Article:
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Beyond the Blurb: On Critics and Criticism. Published by Cow Eye Press

COLLECTED ESSAYS ON LITERATURE AND CRITICISM:

EFN2

EXPERIMENTAL FICTION NOW


  • A survey of current writers whose work might be called "experimental." Includes a prefatory discussion defining terms, as well as essays on David Foster Wallace, George Saunders, Gary Lutz, Ben Marcus, Mark Danielewski, John Keene, Shelley Jackson, Steve Tomasula, more than a dozen others.
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INNOVATIVE WOMEN WRITERS


  • "I offer here no overarching theory about the nature or direction of innovative writing by women writers, although as I do note in several of the essays in the first section, there is a recognizable affinity among numerous current writers for what I am here calling 'fabulation.'" Includes essays on Rikki Ducornet, Aimee Bender, Noy Holland, Helen DeWitt, Eimear McBride, more than a dozen others.
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APF (2)

AMERICAN POSTMODERN FICTION


  • "Although the term has come to identify a general attitude toward traditional intellectual assumptions or, more specifically, discernibly related practices in philosophy, the social sciences, and all of the arts, "postmodern" was originally a critical label attached to an emergent group of American fiction writers perceived to be challenging established literary convention."
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Realisms

REALISMS

BSS

BETWEEN SILLINESS AND SATIRE:BLACK HUMOR FICTION


  • In the early to mid 1960s, an iconoclastic mode of American fiction that came to be called "black humor" presaged the larger movement succeeding it that eventually came to be known as postmodernism. This volume looks at the essential features of black humor fiction, with essays on all the major black humorists: Joseph Heller, Kurt Vonnegut, Bruce Jay Friedman, Terry Southern, and more.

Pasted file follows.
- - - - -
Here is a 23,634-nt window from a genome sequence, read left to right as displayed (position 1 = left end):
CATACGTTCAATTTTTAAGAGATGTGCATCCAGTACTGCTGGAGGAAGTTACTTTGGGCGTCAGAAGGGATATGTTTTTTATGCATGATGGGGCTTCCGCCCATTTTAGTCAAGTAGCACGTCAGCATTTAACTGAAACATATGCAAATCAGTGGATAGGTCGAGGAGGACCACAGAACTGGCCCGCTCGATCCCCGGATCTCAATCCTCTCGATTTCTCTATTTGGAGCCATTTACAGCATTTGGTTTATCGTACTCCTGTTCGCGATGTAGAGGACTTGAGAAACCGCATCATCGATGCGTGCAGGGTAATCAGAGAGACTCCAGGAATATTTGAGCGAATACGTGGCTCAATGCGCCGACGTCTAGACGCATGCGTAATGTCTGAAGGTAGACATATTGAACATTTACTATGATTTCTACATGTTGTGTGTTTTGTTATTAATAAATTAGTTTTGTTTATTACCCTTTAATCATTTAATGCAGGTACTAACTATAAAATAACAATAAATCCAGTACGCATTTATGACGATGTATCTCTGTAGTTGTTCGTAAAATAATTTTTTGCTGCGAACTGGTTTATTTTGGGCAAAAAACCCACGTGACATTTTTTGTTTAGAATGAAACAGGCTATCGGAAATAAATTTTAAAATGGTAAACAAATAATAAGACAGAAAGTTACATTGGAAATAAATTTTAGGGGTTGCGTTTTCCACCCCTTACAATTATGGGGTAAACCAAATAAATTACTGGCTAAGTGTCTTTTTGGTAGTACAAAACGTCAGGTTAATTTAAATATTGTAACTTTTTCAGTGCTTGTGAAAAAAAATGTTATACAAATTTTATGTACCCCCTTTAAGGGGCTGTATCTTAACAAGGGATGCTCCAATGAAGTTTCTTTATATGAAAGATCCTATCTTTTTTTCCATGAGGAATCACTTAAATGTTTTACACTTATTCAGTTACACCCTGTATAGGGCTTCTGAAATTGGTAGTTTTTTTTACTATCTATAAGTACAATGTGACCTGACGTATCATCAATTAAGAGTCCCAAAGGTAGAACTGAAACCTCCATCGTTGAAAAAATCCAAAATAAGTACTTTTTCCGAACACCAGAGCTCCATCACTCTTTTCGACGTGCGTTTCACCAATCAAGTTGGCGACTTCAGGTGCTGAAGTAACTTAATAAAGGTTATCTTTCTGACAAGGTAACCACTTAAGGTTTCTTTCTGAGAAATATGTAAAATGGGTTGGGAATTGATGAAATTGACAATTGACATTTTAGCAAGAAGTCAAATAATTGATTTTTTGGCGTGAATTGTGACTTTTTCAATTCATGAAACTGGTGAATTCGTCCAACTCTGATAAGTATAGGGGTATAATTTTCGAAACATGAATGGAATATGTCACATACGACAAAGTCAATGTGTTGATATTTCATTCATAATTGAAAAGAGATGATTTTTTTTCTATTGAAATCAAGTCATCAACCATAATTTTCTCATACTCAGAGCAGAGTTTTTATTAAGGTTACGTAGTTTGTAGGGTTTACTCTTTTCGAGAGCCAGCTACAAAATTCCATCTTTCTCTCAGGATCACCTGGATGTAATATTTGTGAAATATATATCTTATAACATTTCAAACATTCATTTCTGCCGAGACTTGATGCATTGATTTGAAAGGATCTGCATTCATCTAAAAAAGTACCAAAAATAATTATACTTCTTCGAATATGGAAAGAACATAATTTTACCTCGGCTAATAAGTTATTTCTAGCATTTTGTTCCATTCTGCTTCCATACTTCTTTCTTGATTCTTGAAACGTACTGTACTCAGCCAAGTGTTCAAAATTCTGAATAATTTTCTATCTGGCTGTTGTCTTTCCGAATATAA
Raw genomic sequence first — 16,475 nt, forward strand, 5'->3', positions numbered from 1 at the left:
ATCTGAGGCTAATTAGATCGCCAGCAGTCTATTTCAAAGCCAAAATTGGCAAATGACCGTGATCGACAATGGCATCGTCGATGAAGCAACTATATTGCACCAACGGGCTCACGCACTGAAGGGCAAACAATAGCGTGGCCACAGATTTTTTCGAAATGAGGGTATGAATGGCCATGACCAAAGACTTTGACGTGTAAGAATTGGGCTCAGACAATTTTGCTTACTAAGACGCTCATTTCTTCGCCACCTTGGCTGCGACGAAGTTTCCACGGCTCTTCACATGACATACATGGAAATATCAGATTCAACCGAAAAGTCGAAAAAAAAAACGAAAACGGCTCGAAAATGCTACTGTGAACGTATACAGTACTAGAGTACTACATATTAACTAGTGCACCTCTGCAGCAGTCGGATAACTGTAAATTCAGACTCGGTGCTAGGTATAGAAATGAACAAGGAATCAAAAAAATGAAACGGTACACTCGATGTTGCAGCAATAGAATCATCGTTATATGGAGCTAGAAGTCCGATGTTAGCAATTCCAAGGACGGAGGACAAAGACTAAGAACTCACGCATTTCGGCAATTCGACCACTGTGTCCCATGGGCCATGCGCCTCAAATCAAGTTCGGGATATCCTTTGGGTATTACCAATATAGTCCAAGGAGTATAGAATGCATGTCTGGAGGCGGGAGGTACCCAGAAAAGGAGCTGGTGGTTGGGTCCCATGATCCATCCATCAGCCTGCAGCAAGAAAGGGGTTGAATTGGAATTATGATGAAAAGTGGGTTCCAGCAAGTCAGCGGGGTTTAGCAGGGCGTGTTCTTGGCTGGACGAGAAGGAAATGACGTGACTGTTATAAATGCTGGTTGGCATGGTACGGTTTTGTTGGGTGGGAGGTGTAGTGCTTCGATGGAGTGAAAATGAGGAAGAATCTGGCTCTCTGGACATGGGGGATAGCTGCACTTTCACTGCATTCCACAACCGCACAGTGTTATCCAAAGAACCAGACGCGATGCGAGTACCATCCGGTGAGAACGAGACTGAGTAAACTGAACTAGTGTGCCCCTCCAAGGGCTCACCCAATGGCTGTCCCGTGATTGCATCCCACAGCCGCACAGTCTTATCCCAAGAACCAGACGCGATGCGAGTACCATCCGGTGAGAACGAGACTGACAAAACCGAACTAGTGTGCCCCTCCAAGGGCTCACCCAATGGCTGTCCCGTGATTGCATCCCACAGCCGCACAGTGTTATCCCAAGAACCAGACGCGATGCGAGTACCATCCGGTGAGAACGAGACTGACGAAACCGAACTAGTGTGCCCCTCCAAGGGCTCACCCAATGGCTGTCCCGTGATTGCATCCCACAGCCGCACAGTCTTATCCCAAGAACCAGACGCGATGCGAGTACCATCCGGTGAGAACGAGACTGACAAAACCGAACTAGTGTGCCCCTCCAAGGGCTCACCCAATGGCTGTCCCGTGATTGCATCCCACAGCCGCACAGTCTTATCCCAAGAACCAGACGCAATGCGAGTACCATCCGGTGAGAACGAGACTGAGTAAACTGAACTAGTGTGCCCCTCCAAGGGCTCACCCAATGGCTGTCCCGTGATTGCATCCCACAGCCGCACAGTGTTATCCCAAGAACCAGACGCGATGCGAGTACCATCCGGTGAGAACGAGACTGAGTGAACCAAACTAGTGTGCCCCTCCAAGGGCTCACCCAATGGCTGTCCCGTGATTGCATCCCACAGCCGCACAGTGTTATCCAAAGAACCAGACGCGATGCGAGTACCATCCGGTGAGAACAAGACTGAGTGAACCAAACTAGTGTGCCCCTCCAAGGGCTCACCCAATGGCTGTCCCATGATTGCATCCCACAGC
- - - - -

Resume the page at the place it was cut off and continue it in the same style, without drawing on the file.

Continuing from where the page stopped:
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My Post (6)

MANY WINDOWS: ON EXPERIMENTAL FICTION


  • Is a work of experimental fiction really an experiment? What was metafiction? Experimental fiction and tradition. New Romancers. Poetic structures. Fiction as performance. Varieties of experimental fiction.
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Angle

A WIDER ANGLE: AMERICAN FICTION AT THE PERIPHERY


  • Beyond the major publishers’ seasonal lists to out-of-the-way presses and lesser-known writers.
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« My Reading Year | Main | Furies »

12/16/2009

Comments

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arthur

And yet it seems to me that Wallace was a writer highly concerned with "saying something".

Dan Green

I've never read in him in that way. Whatever impulse he had to "say" something was luckily overridden by his skill in doing something, in literary performance.

LML

Why does it have to be either/or? Arthur's right about Wallace, and almost all of the top-shelf postmodernists (certainly Gaddis, Pynchon, Barth, DeLillo) have lots to say, in many cases things that hadn't really been said before, or not quite in that way. I share your impatience with topical books or books that don't try to do anything but explicate a theme, but I don't see why saying something is incompatible with literary performance. For me, the best books both say something and make an event out of the saying.

Dan Green

"in many cases things that hadn't really been said before, or not quite in that way"

I just don't agree they hadn't been said before. Capitalism is a runaway machine (JR)? The American judicial system is fucked up (A Frolic of His Own)? Western technology is dangerous and oppressive (Gravity's Rainbow)? Platitiudes. The "not quite in that way" is everything in these writers.